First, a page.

MongoDB Bytes #5: Arrays and their interaction with Range Queries

Hey folks,

Today, we are going to discuss how range queries work when a field is an array. Non Array elements in a document must match each clause of a query’s criteria.

For example, if we query for

{ <field_name> : { “$gt” : 10, “$lt” : 20 }}

the field_name would have to be both greater than 10 and less than 20.

However, if a document’s field is an array, the document matches if there is an element of that array that matches each part of the criteria and not all. Let’s see this through an example.

Suppose we have a collection containing the following documents:

{ _id: ObjectId("633545c15e008f3fb4cf3a5a"), a: 2 },

{ _id: ObjectId("633545c15e008f3fb4cf3a5b"), a: 12 },

{ _id: ObjectId("633545c15e008f3fb4cf3a5c"), a: 18 },

{ _id: ObjectId("633545c15e008f3fb4cf3a5d"), a: 25 },

{ _id: ObjectId("633545c15e008f3fb4cf3a5e"), a: [ 5, 25 ]},

{ _id: ObjectId("63354b395e008f3fb4cf3a5f"), a: [ 10, 14 ] }

}

Now, before we move ahead, I just want to point out that the above collection is not an ideal way to model your data. We should always be very mindful when mixing arrays and non-array values for a field.

If we want to find all the documents that have a value of between 5 and 20, then running our range query:

db.collection.find({"a":{$gt:5,$lt:20}})

returns the following output:

db.collection.find({"a":{$gt:5,$lt:20}})

[

{ _id: ObjectId("633545c15e008f3fb4cf3a5e"), a: [ 5, 25 ] },

{ _id: ObjectId("63354b395e008f3fb4cf3a5f"), a: [ 10, 14 ]},

{ _id: ObjectId("633545c15e008f3fb4cf3a5b"), a: 12 },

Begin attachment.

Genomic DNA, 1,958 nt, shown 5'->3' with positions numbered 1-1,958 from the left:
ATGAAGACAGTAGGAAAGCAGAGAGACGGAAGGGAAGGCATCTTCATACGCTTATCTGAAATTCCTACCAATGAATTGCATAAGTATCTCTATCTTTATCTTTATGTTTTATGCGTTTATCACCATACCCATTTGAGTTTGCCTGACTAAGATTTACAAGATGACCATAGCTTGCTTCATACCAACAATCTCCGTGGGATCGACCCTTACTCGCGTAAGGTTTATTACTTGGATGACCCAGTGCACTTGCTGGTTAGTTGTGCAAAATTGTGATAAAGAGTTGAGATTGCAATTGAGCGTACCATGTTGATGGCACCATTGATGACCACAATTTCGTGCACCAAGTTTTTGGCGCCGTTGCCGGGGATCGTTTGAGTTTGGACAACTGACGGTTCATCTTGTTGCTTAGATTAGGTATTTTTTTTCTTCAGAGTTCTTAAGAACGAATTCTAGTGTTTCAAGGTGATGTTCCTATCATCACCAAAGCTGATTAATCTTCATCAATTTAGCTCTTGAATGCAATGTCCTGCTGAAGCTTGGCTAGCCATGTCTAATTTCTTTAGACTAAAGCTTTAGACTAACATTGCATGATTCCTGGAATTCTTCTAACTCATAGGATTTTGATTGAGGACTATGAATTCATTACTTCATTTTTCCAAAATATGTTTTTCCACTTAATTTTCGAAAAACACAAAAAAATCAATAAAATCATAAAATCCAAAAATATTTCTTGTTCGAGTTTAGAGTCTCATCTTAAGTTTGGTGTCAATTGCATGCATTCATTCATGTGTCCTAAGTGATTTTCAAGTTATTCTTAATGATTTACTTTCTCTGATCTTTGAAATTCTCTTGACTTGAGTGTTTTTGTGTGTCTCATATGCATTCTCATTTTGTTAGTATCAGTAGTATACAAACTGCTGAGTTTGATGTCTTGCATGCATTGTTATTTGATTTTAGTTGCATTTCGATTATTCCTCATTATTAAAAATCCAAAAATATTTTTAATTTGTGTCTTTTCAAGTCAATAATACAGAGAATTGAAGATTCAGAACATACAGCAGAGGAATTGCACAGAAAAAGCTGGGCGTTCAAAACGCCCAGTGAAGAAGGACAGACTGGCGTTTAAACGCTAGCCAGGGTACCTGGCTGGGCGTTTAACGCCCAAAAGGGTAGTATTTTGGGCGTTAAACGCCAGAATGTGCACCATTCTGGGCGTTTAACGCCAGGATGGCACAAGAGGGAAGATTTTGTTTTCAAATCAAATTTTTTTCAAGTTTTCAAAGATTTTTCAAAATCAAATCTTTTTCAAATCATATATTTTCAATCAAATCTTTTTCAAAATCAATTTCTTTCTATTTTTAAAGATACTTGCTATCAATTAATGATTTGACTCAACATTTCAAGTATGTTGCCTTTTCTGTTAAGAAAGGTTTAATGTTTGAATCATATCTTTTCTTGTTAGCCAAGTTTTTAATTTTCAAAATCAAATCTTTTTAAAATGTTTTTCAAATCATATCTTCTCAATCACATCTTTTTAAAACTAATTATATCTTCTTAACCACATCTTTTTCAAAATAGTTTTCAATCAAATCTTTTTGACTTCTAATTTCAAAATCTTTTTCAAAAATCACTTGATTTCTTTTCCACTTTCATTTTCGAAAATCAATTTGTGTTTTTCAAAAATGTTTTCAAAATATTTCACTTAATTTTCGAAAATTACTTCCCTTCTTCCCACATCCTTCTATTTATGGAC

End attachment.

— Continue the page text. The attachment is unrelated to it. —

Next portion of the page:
{ _id: ObjectId("633545c15e008f3fb4cf3a5c"), a: 18 }

]

The output contains four documents. It contains a:12 as well as a:18, and the array a: [ 10, 14 ], all of which are expected. But we also see that the output contains array a: [ 5, 25 ] as well. Neither 5 nor 25 is between 5 and 20 but still, the array is returned.:thinking::thinking: This is because 25 is greater than 5 (the $gt:5 condition), while 5 is less than 20 (the $lt:20 ) condition. This shows us that the normal range queries may behave differently if an array is involved

So, how do we get the expected output?:thinking:

Well, the easiest solution is to use $elemMatch in our queries. The $elemMatch operator matches documents that contain an array field with at least one element that matches all the specified query criteria. It follows the given syntax:

{ <field>: { $elemMatch: { <query1>, <query2>, ... } } }

However, the thing to remember is that $elemMatch won’t match non-array elements. Using it for our collection:

db.collection.find({"a":{"$elemMatch":{$gt:5,$lt:20}}})

We get the following output:

{

_id: ObjectId("63354b395e008f3fb4cf3a5f"), a: [ 10, 14]

} 

As we can see, the document containing array a: [ 5, 25 ] is no more in the output. And so are documents with fields a: 12 and a: 18.

To summarise,

  1. Range queries work differently when a field is an array. The query matches if there is an element of that array that matches each part of the criteria and not all.
  2. We can use $elemMatch in our range queries if the field is an array. It forces MongoDB to compare all clauses with each array element.
  3. $elemMatch can also make use of indexes.
  4. However, this operator will not match for non-array fields.
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